'It's a very uncertain time': Columbia students share their perspectives on the campus protests

Yahoo News visited Columbia University to hear from students about how the recent protests, and increased police presence on campus, is affecting them.

NEW YORK — Two weeks after the New York Police Department was called to break up a pro-Palestinian encampment at Columbia University, college campuses across the country have followed suit and set up their own encampments and protests. Hundreds of demonstrators have been arrested, classes have been canceled or gone virtual, and some schools have forgone a main commencement ceremony out of fear of the escalating tensions.

Columbia continues to be the center of the conversation. In the early morning of April 30, protestors occupied the school’s Hamilton Hall, which was famously taken over back in 1968 in protest of the U.S.’s involvement in the Vietnam War. Later that evening, the hall was forcibly cleared by the NYPD.

Now, amid final exams and upcoming graduations, Columbia students are grappling with fluctuating tensions on campus, and the national attention these protests have received.

Yahoo News spoke to several Columbia students, most of whom asked to remain anonymous, some out of fear the school could punish them, to learn more about what the student body is experiencing during this time. Some of their comments have been lightly edited for clarity.

Columbia sophomore, 19

I'm a woman of color, I'm from the south, I dealt with racism my entire life. I came to Columbia to kind of escape that.

I personally have been told that I should be deported to Gaza. I see mostly a lot of coverage on antisemitism, which I think is so important to cover, but the school [is] in complete denial of any sort of racism or xenophobia happening to any other students.

Dozens of people, some wearing headscarves and holding Palestinian flags, stand near an iron gate.
Student pro-Palestinian protestors chant near an entrance to Columbia University on Tuesday, in New York City. (Michael M. Santiago/AFP)

Columbia graduate student, 31

I'm from Yemen. Going to Columbia is like a dream coming true. So I do want to have that [graduation] walk. But I think there are principles and values that are more important to me than just a graduation day.

Several people are seen near tents in front of what appears to be a university building. One holds a Palestinian flag.
Students protest at Columbia University on April 29, 2024. (AP Photo)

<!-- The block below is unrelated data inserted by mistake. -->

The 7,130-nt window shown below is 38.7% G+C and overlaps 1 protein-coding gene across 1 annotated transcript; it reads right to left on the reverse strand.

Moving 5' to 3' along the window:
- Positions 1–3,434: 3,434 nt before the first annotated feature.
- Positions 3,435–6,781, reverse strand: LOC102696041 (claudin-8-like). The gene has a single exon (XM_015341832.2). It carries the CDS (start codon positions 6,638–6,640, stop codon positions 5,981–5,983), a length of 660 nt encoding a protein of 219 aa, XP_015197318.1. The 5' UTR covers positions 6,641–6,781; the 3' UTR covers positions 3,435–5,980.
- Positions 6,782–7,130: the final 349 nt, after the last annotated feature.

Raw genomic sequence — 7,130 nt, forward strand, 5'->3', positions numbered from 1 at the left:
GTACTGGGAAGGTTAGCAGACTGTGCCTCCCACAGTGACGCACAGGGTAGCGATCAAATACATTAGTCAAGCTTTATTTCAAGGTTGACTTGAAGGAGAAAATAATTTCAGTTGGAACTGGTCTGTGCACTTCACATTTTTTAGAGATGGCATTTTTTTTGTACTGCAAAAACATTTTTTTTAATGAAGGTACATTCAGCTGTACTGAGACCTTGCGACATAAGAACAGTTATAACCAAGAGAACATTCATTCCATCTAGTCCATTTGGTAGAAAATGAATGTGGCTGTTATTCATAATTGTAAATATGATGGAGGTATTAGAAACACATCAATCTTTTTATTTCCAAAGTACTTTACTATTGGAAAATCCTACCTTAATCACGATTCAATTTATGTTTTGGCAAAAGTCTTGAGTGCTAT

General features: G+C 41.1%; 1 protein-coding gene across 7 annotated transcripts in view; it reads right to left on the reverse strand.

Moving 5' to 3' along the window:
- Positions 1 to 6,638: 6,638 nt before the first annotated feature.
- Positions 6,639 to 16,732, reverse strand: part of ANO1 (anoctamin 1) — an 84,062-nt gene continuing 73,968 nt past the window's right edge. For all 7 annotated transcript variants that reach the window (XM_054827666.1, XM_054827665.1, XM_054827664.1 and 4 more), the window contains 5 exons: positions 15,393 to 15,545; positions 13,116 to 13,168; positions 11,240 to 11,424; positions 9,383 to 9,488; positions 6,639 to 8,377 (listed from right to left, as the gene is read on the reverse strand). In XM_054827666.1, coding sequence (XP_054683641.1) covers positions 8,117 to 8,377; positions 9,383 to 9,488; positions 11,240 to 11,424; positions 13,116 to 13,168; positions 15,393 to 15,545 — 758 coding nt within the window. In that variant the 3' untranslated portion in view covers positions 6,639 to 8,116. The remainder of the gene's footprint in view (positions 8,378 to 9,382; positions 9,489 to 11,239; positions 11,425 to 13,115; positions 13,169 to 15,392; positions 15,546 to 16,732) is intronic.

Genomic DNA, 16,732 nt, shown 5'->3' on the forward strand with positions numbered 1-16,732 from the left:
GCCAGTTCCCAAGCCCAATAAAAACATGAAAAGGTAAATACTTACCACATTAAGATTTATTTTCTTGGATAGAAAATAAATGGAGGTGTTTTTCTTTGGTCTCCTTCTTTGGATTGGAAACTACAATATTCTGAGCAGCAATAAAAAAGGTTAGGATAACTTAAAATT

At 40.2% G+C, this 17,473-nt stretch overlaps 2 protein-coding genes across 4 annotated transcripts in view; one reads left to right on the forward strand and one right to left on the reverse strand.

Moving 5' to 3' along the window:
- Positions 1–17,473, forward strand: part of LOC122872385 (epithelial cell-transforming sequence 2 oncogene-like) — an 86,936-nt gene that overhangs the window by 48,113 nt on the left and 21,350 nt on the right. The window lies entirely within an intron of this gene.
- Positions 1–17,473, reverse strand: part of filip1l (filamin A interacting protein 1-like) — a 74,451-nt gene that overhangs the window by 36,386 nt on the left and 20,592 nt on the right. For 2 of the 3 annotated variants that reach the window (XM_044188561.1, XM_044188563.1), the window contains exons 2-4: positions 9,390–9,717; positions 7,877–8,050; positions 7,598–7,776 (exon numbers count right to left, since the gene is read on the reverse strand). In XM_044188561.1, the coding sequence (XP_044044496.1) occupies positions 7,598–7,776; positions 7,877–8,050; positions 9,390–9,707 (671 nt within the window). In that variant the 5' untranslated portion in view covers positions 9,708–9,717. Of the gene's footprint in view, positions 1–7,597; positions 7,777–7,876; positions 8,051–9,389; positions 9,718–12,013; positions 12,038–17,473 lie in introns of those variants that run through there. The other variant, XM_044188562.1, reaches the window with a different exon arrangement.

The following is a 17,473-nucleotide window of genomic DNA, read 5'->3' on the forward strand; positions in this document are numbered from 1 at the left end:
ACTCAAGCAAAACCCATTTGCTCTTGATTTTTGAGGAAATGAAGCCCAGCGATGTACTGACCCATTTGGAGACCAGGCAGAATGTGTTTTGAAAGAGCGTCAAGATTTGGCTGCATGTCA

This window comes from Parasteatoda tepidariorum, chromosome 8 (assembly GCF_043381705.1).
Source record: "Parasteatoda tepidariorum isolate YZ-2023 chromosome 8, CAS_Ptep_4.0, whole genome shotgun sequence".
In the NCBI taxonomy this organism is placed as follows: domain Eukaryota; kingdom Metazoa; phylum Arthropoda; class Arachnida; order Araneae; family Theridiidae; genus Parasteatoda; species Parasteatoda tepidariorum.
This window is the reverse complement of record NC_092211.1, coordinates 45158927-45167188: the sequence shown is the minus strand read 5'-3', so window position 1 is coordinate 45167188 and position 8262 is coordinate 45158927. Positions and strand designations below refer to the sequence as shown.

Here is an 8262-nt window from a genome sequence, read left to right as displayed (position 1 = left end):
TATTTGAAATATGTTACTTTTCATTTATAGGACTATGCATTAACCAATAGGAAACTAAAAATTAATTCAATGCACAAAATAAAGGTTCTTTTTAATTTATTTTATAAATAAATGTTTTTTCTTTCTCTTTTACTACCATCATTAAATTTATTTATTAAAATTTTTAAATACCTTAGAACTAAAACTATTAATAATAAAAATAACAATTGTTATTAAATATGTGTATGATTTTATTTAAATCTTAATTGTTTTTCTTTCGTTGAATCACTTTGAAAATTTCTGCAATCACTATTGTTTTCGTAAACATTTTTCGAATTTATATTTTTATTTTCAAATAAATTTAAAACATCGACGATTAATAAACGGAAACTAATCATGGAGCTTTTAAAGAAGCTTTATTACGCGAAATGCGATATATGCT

Columbia senior, 22

It's the last couple of weeks and the dining halls are shut off. The libraries are shut off for studying. Exams are a mess, they're probably not going to be in person. Commencement’s been up in the air. So it's a very uncertain time.

I'm shocked that, number one, students would resort to violence at Columbia, smash into buildings, barricade the doors. And I'm quite shocked as well by a lot of the messages that the students have been saying, supporting violence, supporting the eradication of the Jewish state in Israel.

I think it's scary when you have students who are fully disguised, who cover themselves to hide behind anonymity, who then engage in these acts of violence, who told us to go back to Europe. It's a very discomforting environment.

A person wearing a headscarf stands at a window above a sign reading: Hind's Hall
A student protester at a window at Hamilton Hall on Tuesday. (Mary Altaffer/AP)

Columbia senior, 22

This issue is greater than commencement, especially considering it's a genocide happening in Gaza.

Student stands near dozens of tents near a building.
Pro-Palestinian student protestors camp at Columbia University campus in New York City on April 30, 2024. (Mary Altaffer/AFP)

Columbia freshman, 19

It’s when I see cops and guards with shields coming in that I begin to be scared.

The Hamilton [Hall] event, I don’t agree necessarily with what the protestors did. … [But] what the cops did yesterday is unacceptable and I, as a student, having all these events going on, don’t feel safe on campus whatsoever.

How can a student focus on finals or think about anything else other than our safety or if we are going to be arrested? The president should be ashamed of how she reacted to the events on campus and should step down.

A police officer stands at a temporary fence with a crowd to his back.
A police officer stands guard at Columbia University on Tuesday. (Kena Betancur/AFP)

Columbia graduate student, 27

Most days, the protests were peaceful. But then, when they brought the police to the campus, it kind of just changed. I myself, like, got very nervous because I don't — I'm not accustomed to that many police on campus.

There are a lot of cameras set up at the 116th St. gate. So that was very annoying for a lot of my classmates and friends. I know that because we don't want to be constantly filmed and, like, play in the background of every single news outlet.

I think a lot of the media coverage is mostly under the direction or on the advisory of the university administration and not really demonstrating the full picture. I know that the university is … moving finals online and extending deadlines for essays. But in general, it is just not a very friendly learning time.